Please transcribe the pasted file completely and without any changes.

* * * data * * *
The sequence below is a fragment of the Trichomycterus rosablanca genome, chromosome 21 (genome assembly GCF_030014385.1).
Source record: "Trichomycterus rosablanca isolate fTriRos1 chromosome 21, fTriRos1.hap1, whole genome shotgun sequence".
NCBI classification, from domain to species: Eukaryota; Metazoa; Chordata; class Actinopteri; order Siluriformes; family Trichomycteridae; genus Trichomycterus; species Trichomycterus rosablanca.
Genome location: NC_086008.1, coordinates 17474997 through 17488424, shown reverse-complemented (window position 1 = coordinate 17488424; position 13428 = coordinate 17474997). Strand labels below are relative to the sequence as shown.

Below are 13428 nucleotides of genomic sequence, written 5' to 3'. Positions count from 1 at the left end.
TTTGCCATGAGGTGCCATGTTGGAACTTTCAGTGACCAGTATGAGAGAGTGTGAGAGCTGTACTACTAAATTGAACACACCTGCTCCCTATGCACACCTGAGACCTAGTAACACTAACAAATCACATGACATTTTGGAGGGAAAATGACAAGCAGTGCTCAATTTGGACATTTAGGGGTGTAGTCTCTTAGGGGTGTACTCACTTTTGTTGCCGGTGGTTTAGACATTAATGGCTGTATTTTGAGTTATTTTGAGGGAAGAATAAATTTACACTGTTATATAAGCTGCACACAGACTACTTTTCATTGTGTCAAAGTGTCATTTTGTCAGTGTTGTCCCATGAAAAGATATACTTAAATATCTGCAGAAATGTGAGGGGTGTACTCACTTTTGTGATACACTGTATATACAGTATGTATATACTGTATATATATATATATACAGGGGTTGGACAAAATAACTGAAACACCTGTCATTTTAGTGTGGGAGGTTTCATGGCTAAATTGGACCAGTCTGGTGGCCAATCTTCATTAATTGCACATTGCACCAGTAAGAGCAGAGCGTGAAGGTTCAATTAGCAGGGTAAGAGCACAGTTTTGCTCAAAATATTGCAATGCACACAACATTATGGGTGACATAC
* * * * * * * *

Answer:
The sequence below is a fragment of the Trichomycterus rosablanca genome, chromosome 21 (genome assembly GCF_030014385.1).
Source record: "Trichomycterus rosablanca isolate fTriRos1 chromosome 21, fTriRos1.hap1, whole genome shotgun sequence".
NCBI classification, from domain to species: Eukaryota; Metazoa; Chordata; class Actinopteri; order Siluriformes; family Trichomycteridae; genus Trichomycterus; species Trichomycterus rosablanca.
Genome location: NC_086008.1, coordinates 17474997 through 17488424, shown reverse-complemented (window position 1 = coordinate 17488424; position 13428 = coordinate 17474997). Strand labels below are relative to the sequence as shown.

Below are 13428 nucleotides of genomic sequence, written 5' to 3'. Positions count from 1 at the left end.
TTTGCCATGAGGTGCCATGTTGGAACTTTCAGTGACCAGTATGAGAGAGTGTGAGAGCTGTACTACTAAATTGAACACACCTGCTCCCTATGCACACCTGAGACCTAGTAACACTAACAAATCACATGACATTTTGGAGGGAAAATGACAAGCAGTGCTCAATTTGGACATTTAGGGGTGTAGTCTCTTAGGGGTGTACTCACTTTTGTTGCCGGTGGTTTAGACATTAATGGCTGTATTTTGAGTTATTTTGAGGGAAGAATAAATTTACACTGTTATATAAGCTGCACACAGACTACTTTTCATTGTGTCAAAGTGTCATTTTGTCAGTGTTGTCCCATGAAAAGATATACTTAAATATCTGCAGAAATGTGAGGGGTGTACTCACTTTTGTGATACACTGTATATACAGTATGTATATACTGTATATATATATATATACAGGGGTTGGACAAAATAACTGAAACACCTGTCATTTTAGTGTGGGAGGTTTCATGGCTAAATTGGACCAGTCTGGTGGCCAATCTTCATTAATTGCACATTGCACCAGTAAGAGCAGAGCGTGAAGGTTCAATTAGCAGGGTAAGAGCACAGTTTTGCTCAAAATATTGCAATGCACACAACATTATGGGTGACATAC